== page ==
The public was invited to meet Tuesday evening, Sept. 15, to view and discuss University of Wisconsin’s Campus Master Plan.

The meeting addressed the analysis and framework of building projects, outdoor spaces, transportation, utilities usage and other issues that will help guide the 2015 Master Plan update.

The Master Plan was unveiled in 2005 in an effort to make campus more accessible and livable for UW faculty, staff and students.

According to the Campus Master Plan draft, the goals of the plan include supporting UW’s academic mission, protecting and celebrating the lakeside setting, strengthening and reinforcing the authentic identity of UW and reinforcing and uniting on-campus neighborhoods.

Several speakers at Tuesday’s meeting addressed the plans to accomplish these goals by examining the plan’s analysis and framework of future uses of new buildings, off-campus land use, storm water management, transportation and utilities.

UW Hospital parking availability

One of the primary concerns for many dealt with parking, specifically for the UW Hospital.

Many members of the public voiced their concerns for transportation to the hospital, as well as available parking in the area. Members wanted to know how the Campus Master Plan would address this issue.

Associate Vice Chancellor of Facilities Bill Elvey explained though the hospital and UW work together in many cases, the hospital has its own plan to resolve issue. The hospital, like UW, is aware of its parking issues.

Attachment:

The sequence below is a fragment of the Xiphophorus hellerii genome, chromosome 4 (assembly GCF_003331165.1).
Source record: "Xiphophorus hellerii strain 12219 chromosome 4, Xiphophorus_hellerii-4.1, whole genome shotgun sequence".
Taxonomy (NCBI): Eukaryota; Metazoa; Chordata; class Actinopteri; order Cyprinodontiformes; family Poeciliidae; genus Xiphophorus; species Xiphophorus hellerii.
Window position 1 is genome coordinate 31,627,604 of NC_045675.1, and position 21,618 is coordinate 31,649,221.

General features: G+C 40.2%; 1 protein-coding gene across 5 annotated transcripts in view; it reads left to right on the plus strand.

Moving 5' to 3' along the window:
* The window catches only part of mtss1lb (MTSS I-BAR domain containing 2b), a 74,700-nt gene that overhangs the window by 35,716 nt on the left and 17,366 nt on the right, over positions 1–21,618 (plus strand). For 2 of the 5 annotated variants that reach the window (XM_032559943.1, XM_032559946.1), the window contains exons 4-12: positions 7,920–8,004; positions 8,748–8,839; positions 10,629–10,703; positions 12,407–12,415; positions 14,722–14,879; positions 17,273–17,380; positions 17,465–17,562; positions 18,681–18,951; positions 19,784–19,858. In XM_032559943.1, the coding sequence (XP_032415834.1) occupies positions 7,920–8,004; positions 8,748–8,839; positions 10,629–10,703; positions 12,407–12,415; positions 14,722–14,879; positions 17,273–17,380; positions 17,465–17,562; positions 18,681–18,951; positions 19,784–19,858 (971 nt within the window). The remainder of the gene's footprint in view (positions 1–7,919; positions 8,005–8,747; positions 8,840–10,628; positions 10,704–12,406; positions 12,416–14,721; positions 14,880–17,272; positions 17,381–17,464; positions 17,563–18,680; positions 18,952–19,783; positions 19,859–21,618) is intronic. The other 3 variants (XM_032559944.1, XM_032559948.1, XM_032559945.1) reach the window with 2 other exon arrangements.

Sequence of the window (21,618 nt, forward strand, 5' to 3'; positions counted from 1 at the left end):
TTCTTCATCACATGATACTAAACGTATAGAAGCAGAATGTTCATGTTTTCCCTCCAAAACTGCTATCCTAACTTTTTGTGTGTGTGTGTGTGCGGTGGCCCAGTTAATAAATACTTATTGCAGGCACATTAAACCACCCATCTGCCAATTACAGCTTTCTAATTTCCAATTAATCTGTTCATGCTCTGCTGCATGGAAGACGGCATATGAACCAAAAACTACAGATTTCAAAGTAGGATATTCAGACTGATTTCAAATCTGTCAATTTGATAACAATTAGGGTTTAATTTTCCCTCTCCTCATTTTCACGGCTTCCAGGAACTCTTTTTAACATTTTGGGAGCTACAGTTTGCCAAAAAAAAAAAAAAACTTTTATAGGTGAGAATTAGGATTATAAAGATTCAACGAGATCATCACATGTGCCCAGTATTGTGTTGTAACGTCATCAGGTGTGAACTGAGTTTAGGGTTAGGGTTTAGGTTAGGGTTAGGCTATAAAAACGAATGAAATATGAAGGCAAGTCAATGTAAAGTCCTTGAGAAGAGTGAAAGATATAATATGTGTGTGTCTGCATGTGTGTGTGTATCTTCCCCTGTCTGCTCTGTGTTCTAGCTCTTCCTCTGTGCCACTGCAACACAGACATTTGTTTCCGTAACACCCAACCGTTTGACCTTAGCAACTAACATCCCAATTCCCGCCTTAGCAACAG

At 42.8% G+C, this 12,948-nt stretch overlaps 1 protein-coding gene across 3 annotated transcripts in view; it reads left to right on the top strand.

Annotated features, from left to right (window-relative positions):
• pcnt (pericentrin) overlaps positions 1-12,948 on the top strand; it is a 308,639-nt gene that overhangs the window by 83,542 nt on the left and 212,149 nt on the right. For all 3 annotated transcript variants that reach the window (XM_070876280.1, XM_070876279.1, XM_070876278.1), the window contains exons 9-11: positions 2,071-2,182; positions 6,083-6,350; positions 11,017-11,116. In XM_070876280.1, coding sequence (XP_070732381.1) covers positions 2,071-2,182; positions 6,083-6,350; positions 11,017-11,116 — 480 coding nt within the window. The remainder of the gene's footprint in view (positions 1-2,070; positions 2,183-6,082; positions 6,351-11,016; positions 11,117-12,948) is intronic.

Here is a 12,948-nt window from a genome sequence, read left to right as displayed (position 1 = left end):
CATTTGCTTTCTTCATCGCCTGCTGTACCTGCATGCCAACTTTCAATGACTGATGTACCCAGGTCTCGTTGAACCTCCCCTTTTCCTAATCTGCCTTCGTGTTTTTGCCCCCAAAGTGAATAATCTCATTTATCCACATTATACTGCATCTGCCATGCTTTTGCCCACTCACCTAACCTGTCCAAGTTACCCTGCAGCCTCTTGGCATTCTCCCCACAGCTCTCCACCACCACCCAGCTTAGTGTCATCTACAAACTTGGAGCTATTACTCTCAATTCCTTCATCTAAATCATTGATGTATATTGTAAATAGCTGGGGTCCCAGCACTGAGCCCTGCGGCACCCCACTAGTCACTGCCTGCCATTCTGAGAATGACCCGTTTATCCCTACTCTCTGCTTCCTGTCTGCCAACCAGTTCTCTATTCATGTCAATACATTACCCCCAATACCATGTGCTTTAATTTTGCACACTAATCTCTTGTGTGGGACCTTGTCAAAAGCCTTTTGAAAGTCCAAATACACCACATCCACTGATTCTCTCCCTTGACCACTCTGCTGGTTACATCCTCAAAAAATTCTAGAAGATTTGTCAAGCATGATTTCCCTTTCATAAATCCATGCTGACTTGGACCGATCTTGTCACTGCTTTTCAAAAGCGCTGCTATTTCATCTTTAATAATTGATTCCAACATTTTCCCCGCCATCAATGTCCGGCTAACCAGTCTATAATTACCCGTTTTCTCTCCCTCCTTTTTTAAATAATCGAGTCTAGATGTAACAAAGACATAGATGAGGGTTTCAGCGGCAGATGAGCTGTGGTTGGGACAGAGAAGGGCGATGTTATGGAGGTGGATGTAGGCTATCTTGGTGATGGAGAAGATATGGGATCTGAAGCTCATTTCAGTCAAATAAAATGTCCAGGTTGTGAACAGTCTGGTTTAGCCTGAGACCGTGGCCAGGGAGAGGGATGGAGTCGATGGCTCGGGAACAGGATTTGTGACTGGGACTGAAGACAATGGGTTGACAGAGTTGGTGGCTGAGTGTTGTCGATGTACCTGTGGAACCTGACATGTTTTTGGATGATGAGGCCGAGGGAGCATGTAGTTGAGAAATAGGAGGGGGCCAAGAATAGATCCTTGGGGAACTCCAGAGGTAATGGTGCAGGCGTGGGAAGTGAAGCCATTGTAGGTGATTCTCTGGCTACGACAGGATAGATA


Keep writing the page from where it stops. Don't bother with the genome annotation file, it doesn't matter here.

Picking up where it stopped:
One thing, however, the hospital plans to do to alleviate this problem is open a new hospital on the east side of town. This would open up much needed space in the hospital and reduce the amount of people in the hospital area, Elvey said.

Lakeshore Path at night

Another topic of debate at the meeting was the use of the Lakeshore Path at night. Many members of the public asked why the plan did not include adding more lights to the unlit paths even though numerous bicyclists and pedestrians use the paths at night.

Director of Campus Planning and Landscape Gary Brown said the area was studied many times when planning to add improvements, but decided — and Madison Police Department agreed — it is safer to keep the path unlit so people are more likely to recognize the dangers of the paths and stay away from them.

“There is a lighted path that students are encouraged to take, as well as having a lot of lights there are vehicles posted nearby that can get access to the areas easily if they need to,” Brown said.

Still, several members of the public raised concerns of possible bike and pedestrian accidents that may occur on the unlit path.

There will be another opportunity for the public to view and discuss the Campus Master Plan analysis Wednesday, Sept. 16, at Gordon Dining Hall from. 7 p.m. to 9 p.m.